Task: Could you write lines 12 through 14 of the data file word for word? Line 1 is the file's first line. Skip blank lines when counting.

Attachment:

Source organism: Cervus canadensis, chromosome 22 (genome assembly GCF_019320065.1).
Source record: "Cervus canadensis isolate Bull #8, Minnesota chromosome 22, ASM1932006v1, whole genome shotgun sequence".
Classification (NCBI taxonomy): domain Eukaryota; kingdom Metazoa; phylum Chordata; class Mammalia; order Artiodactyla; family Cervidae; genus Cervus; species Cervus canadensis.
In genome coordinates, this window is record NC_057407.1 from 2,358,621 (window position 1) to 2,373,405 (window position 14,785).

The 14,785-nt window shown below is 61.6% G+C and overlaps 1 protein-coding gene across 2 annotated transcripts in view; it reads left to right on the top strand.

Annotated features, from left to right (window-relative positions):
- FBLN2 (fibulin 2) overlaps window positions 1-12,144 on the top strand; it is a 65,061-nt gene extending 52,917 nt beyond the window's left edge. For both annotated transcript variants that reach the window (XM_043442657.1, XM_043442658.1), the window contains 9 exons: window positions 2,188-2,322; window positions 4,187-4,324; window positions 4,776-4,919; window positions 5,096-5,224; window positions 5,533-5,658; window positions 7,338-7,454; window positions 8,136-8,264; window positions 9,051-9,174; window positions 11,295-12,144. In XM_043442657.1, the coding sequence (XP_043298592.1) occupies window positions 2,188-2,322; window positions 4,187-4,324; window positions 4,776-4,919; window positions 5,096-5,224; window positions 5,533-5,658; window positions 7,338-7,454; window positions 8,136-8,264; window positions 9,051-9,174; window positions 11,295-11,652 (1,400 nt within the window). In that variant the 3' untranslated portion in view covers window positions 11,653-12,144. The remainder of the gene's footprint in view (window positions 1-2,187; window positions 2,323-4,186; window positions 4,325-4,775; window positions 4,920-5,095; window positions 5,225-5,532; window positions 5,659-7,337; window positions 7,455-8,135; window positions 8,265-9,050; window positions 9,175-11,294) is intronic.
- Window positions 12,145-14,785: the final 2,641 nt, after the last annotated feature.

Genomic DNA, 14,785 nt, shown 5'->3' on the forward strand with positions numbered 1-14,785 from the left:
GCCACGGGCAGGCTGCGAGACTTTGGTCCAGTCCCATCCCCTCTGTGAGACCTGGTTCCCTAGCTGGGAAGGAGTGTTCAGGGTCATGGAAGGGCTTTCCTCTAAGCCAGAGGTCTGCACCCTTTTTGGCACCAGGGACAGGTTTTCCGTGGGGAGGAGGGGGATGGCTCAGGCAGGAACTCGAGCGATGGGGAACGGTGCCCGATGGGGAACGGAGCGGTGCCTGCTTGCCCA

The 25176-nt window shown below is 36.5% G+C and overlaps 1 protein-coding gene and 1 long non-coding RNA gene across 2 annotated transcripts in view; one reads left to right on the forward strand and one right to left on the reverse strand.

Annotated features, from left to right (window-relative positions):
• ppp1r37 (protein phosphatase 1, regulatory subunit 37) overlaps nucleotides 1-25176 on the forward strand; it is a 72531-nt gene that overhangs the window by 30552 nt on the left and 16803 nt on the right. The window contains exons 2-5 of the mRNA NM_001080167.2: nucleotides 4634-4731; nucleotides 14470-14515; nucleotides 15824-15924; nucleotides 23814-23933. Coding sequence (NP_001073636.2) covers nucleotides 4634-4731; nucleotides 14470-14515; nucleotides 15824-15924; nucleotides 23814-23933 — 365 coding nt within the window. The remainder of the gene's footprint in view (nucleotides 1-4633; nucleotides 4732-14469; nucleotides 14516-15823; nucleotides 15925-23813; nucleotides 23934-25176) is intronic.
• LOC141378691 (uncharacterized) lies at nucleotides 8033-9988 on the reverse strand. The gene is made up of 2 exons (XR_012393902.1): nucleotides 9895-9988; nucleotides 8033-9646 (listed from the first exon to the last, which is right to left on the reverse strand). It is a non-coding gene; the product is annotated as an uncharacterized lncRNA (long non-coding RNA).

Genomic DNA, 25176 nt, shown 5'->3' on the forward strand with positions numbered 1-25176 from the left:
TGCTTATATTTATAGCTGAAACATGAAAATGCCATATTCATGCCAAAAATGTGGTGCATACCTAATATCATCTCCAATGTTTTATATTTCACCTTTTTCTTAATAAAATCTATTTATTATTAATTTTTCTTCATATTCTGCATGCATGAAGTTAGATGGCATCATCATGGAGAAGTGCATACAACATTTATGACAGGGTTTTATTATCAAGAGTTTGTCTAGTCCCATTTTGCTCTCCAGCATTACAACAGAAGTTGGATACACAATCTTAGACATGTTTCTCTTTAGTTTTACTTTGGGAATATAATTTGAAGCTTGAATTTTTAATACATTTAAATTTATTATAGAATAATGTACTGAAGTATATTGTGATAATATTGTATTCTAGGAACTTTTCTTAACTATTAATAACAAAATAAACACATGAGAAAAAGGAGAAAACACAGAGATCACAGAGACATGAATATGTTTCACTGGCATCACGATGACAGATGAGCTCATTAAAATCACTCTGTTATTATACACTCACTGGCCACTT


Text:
Annotated features, from left to right (window-relative positions):
• ppp1r37 (protein phosphatase 1, regulatory subunit 37) overlaps nucleotides 1-25176 on the forward strand; it is a 72531-nt gene that overhangs the window by 30552 nt on the left and 16803 nt on the right. The window contains exons 2-5 of the mRNA NM_001080167.2: nucleotides 4634-4731; nucleotides 14470-14515; nucleotides 15824-15924; nucleotides 23814-23933. Coding sequence (NP_001073636.2) covers nucleotides 4634-4731; nucleotides 14470-14515; nucleotides 15824-15924; nucleotides 23814-23933 — 365 coding nt within the window. The remainder of the gene's footprint in view (nucleotides 1-4633; nucleotides 4732-14469; nucleotides 14516-15823; nucleotides 15925-23813; nucleotides 23934-25176) is intronic.
• LOC141378691 (uncharacterized) lies at nucleotides 8033-9988 on the reverse strand. The gene is made up of 2 exons (XR_012393902.1): nucleotides 9895-9988; nucleotides 8033-9646 (listed from the first exon to the last, which is right to left on the reverse strand). It is a non-coding gene; the product is annotated as an uncharacterized lncRNA (long non-coding RNA).